Most here haven’t commented on the darting and illusory fortunes of the huge Republican field; I’d mentioned earlier that Perry would have trouble – double or triple BDS syndrome, a bit too much of an Aggie for Texas, God knows for the rest of the country. But that great t-sipper, Kevin Williamson, discusses the case for Perry after a strong speech. That’s worth reading and both Williamson & Perry are worth while.
Perry’s fighting, turning arguments around to free market principles, to the human: he did this earlier on the relatively friendly Fox’s Chris Wallace. Wallace pressed him on the number of uninsured Texans. Perry didn’t fight him on those grounds but on the far more important, far more serious, and far more consequential grounds of “access.” Access in Texas to health care has risen sharply with Perry’s policies. And, let’s face it, if there is enough access, all the assurances of insurance are pretty useless. Or, as Venzueleans found out, Chavez had promised to meet their every need – government promises of toilet paper and oil were there, access was not.
Almost any one who writes here – though especially Dr. Kennedy – knows more than I. So, I’m wondering. Does the entrance of CVS & Walmart & Walgreen as well as the increased number of local clinics indicate the free market is asserting itself? I’ve wondered if Obamacare’s high deductibles aren’t going to encourage a competitive medical market for the broken bones and blood work and pap smears of everyday life. (And knock down the prices, let doctors use their time more effectively – practice medicine rather than ride herd on a large administrative staff, and keep a larger percentage of what are likely to be reduced fees.) My kids can’t believe that insurance didn’t pay for our first child’s birth – we’d planned, saved, and, well, frankly it wasn’t all that expensive.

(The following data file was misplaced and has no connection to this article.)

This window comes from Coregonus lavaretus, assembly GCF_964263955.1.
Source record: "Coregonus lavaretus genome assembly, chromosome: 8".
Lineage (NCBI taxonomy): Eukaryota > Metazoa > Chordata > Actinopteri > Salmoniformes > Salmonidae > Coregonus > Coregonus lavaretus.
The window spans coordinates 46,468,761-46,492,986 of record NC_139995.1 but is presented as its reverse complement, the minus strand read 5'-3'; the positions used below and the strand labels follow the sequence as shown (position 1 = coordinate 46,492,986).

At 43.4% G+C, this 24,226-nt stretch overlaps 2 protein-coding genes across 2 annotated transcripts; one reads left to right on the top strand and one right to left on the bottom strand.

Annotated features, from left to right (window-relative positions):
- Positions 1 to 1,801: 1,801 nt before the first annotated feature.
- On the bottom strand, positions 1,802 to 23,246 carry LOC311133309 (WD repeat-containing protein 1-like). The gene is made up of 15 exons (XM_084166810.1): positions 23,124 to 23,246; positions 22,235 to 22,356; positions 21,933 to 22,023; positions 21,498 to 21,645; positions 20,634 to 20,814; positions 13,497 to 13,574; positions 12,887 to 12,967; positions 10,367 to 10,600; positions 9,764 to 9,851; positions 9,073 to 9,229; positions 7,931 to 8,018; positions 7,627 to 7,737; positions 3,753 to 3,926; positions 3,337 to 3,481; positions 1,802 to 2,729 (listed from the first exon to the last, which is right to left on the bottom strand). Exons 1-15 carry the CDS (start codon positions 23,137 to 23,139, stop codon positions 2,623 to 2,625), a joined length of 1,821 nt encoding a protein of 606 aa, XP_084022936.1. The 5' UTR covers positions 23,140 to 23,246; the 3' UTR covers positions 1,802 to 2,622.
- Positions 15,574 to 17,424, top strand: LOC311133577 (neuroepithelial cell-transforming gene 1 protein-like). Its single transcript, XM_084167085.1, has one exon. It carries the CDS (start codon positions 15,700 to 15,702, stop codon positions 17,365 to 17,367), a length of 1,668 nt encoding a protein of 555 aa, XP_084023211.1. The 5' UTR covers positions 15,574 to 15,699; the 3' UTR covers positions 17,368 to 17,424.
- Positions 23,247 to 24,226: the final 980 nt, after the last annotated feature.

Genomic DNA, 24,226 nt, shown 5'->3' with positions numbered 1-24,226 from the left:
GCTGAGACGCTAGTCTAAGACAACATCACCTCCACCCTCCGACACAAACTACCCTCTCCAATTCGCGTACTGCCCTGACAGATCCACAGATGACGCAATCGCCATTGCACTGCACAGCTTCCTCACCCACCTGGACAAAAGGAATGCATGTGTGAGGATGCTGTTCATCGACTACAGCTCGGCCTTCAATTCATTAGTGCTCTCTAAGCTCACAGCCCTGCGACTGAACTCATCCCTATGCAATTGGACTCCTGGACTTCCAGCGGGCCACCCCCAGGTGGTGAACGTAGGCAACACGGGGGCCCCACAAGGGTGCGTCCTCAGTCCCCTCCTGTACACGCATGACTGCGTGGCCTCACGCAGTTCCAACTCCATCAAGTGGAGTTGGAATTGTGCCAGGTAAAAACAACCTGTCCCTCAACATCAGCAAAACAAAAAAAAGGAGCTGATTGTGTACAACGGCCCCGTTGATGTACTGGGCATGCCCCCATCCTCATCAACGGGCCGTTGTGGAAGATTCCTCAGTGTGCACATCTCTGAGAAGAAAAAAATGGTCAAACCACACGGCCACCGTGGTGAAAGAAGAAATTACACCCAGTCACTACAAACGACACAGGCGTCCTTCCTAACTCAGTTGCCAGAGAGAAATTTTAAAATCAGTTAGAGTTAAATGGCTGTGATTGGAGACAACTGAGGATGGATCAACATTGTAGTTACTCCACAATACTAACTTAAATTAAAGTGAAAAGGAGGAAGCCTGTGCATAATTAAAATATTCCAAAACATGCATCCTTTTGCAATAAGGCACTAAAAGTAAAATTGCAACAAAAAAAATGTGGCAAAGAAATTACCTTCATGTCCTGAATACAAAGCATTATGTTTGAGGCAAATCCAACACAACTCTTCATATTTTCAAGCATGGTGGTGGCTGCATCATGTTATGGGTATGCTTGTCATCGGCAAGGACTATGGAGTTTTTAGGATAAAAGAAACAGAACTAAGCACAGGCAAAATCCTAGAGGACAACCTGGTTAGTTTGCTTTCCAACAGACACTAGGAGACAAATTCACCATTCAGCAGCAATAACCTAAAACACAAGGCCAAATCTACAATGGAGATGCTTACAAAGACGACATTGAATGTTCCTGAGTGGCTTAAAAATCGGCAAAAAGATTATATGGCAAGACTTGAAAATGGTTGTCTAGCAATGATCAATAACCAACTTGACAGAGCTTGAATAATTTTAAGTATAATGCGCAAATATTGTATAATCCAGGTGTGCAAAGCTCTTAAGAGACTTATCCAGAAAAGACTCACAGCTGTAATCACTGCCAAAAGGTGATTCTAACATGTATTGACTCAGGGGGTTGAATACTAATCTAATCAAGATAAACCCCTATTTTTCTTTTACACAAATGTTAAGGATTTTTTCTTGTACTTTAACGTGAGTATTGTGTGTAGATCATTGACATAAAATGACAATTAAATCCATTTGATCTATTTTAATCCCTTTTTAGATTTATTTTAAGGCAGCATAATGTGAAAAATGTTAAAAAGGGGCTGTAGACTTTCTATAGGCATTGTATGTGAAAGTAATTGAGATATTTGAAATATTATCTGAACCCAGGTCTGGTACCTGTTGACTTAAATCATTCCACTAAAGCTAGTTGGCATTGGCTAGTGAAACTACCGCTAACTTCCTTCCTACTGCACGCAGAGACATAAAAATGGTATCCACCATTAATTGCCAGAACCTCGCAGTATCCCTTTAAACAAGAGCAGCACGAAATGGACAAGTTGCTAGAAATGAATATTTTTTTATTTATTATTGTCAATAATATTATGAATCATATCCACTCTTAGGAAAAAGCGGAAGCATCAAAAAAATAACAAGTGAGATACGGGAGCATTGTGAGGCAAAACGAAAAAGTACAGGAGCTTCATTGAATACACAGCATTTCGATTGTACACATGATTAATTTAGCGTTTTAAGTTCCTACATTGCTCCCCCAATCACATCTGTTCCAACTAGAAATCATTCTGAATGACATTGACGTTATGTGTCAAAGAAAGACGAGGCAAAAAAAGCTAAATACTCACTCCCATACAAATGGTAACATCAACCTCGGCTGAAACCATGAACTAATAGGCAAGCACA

“Access” in Texas didn’t “just happen.” Not too long ago, doctors were in short supply in large parts of the state. But limiting punitive damages in liability cases, no state income tax, and our sunny environment flooded the state. A major factor had been juries who over-rewarded. But, that’s human nature when the payer seems a distant, impersonal insurance company and the payee a sad, suffering, specific & present case. Few have a vision strong enough to counter their instincts nor consider the consequences of sentimentality. But restraints have proven beneficial for the general good.
We watch Stossel every week to cheer us up in a gloomy time, his free market solution probably doesn’t answer as much as he thinks it does, but focusing on access remains a bed rock sensible consideration.
And Perry’s is one of the more thoughtful and philosophical of the attempts by candidates to use an accurate and attractive vocabulary for basic values that are broadly shared. But if he’s the best, he’s not the only. If I’m going to be represented by a woman, I’d rather it was of Fiorina’s stripe, who stands on her own feet & fights; if someone is going to defend the Republican stand on abortion, I’d rather it was Rand Paul. (I suspect more Republicans than not might want abortion legal – that may be up in the air. I don’t think it is up in the air that few if any Republicans would take the 9 month, partial birth choice of some Democrats. Indeed, few Democrats in an honest debate would.)
If Republicans accept the “available insurance” rather than access, the money for schools instead of the choices of schools, the length of unemployment insurance rather than the percentage working, they are going to lose. But these are not what people really want – they want freedom, they want access, they want choice, they want jobs.